By Himanshu Gupta
Millions of users around the world interact with Yahoo through their web browsers and mobile devices, generating billions of events every day (e.g. clicking on ads, clicking on various pages of interest, and logging in). As Yahoo’s data grows larger and more complex, we are investing in new ways to better manage and make sense of it. Behavioral analytics is one important branch of analytics in which we are making significant advancements, and is helping us accomplish these tasks.
Beyond simply measuring how many times a user has performed a certain action, we also try to understand patterns in their actions. We do this in order to help us decide which of our features are impactful and might grow our user base, and to understand responses to ads that might help us improve users’ future experiences.
One example of behavioral analytics is measuring user retention rates for Yahoo properties such as Mail, News, and Finance, and breaking down these rates by different user demographics. Another example is to determine which ads perform well for various types of users (as measured by various signals), and to serve ads appropriately based on that implicit or explicit feedback.
The challenges we face in answering these questions mainly concern storing and interactively querying our user-generated events at massive scale. We heavily make use of distributed systems, and Druid is at the forefront of powering most of our real-time analytics at scale.
One of the features that makes Druid very useful is the ability to summarize data at storage time. This leads to greatly-reduced storage requirements, and hence, faster queries. For example, consider the dataset below:
This data represents ad clicks for different website domains. We can see that there are many repeated attributes, which we call “dimensions,” in our data across different timestamps. Now, most of the time we don’t care that a certain ad was clicked at a precise millisecond in time. What is a lot more interesting to us, is how many times an ad was clicked over the period of an hour. Thus, we can truncate the raw event timestamps and group all events with the same set of dimensions. When we group the dimensions, we also aggregate the raw event values for the “clicked” column.
This method is known as summarization, and in practice, we see summarization significantly reduce the amount of raw data we have to store. We’ve chosen to lose some information about the time an event occurred, but there is no loss of fidelity for the “clicked” metric that we really care about.
Let’s consider the same dataset again, but now with information about which user performed the click. When we go to summarize our data, the highly cardinal and unique “user-id” column prevents our data from compacting very well.
The number of unique user-ids could be very high due to the number of users visiting Yahoo everyday. So, in our “user-id” column, we end up effectively storing our raw data. Given that we are mostly interested in how many unique users performed certain actions, and we don’t really care about precisely which users did those actions, it would be nice if we could somehow lose some information about the individual users so that our data could still be summarized.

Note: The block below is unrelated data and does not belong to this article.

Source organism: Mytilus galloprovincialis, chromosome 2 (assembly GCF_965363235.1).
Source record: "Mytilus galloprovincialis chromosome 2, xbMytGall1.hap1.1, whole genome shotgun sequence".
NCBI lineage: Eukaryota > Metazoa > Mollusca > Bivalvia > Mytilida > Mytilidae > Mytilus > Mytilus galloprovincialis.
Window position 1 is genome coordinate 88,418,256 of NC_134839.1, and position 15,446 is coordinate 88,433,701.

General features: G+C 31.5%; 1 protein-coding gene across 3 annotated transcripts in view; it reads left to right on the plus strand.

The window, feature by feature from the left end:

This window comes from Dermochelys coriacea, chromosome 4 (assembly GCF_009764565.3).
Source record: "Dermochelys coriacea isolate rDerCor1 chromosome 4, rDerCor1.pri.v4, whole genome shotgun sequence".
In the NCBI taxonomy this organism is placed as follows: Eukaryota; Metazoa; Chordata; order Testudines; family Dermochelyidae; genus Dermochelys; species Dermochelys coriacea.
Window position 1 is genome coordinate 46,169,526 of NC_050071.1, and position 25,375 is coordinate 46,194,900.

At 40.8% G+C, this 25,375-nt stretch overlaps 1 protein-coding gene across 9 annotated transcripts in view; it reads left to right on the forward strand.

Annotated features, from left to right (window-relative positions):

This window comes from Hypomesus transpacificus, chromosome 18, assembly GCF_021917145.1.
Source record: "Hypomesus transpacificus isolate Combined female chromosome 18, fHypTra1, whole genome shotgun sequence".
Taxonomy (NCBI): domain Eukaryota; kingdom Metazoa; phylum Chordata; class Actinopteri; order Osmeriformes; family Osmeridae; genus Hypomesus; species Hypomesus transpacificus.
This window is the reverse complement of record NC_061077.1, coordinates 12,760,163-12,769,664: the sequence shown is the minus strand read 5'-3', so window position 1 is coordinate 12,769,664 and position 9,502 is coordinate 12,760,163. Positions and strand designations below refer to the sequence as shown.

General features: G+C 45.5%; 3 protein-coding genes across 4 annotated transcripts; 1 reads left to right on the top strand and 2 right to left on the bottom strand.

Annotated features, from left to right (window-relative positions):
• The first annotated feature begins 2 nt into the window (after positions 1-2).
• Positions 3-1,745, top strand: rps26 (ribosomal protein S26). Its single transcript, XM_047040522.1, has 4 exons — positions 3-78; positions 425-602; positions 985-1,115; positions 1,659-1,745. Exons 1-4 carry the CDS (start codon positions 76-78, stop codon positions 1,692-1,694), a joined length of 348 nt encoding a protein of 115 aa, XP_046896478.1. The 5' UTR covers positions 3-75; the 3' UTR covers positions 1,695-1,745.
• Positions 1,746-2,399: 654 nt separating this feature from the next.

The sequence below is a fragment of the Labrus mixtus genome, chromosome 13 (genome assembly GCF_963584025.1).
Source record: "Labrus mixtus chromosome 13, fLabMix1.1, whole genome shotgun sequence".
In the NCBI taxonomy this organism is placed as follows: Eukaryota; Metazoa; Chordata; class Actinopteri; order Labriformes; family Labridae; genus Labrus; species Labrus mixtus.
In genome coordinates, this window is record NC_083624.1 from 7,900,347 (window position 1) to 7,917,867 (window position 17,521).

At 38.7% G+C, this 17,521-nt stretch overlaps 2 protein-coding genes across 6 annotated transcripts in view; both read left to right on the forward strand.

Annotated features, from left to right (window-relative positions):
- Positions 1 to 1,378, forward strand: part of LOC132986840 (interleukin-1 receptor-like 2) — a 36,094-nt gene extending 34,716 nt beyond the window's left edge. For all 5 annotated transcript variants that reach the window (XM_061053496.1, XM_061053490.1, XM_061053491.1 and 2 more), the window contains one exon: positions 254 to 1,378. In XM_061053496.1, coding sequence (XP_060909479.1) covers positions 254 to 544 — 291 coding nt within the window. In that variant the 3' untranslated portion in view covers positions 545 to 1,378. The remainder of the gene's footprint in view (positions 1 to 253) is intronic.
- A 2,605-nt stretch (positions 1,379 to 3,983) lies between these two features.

One approach to solving this problem is to create a “sketch” of the user-id dimension. Instead of storing every single unique user-id, we instead maintain a hash-based data structure – also known as a sketch – which has smaller storage requirements and gives estimates of user-id dimension cardinality with predictable accuracy.
Leveraging sketches, our summarized data for the user dimension looks something like this:
Sketch algorithms are highly desirable because they are very scalable, use predictable storage, work with real-time streams of data, and provide predictable estimates. There are many different algorithms to construct different type of sketches, and a lot of fancy mathematics goes into detail about how sketch algorithms work and why we can get very good estimations of results.
At Yahoo, we recently developed an open source library called DataSketches. DataSketches provides implementations of various approximate sketch-based algorithms that enable faster, cheaper analytics on large datasets. By combining DataSketches with an extremely low-latency data store, such as Druid, you bring sketches into practical use in a big data store. Embedding sketch algorithms in a data store and persisting the actual sketches is relatively novel in the industry, and is the future structure of big data analytics systems.
Druid’s flexible plugin architecture allows us to integrate it with DataSketches; as such, we’ve developed and open sourced an extension to Druid that allows DataSketches to be used as a Druid aggregation function. Druid applies the aggregation function on selected columns and stores aggregated values instead of raw data.
By leveraging the fast, approximate calculations of DataSketches, complex analytic queries such as cardinality estimation and retention analysis can be completed in less than one second in Druid. This allows developers to visualize the results in real-time, and to be able to slice and dice results across a variety of different filters. For example, we can quickly determine how many users visited our core products, including Yahoo News, Sports, and Finance, as well as see how many of those users returned some time later. We can also break down our results in real-time based on user demographics such as age and location.
If you have similar use cases to ours, we invite you to try out DataSketches and Druid for behavioral analytics. For more information about DataSketches, please visit the DataSketches website. For more information about Druid, please visit the project webpage. And finally, documents for the DataSketches and Druid integration can be found in the Druid docs.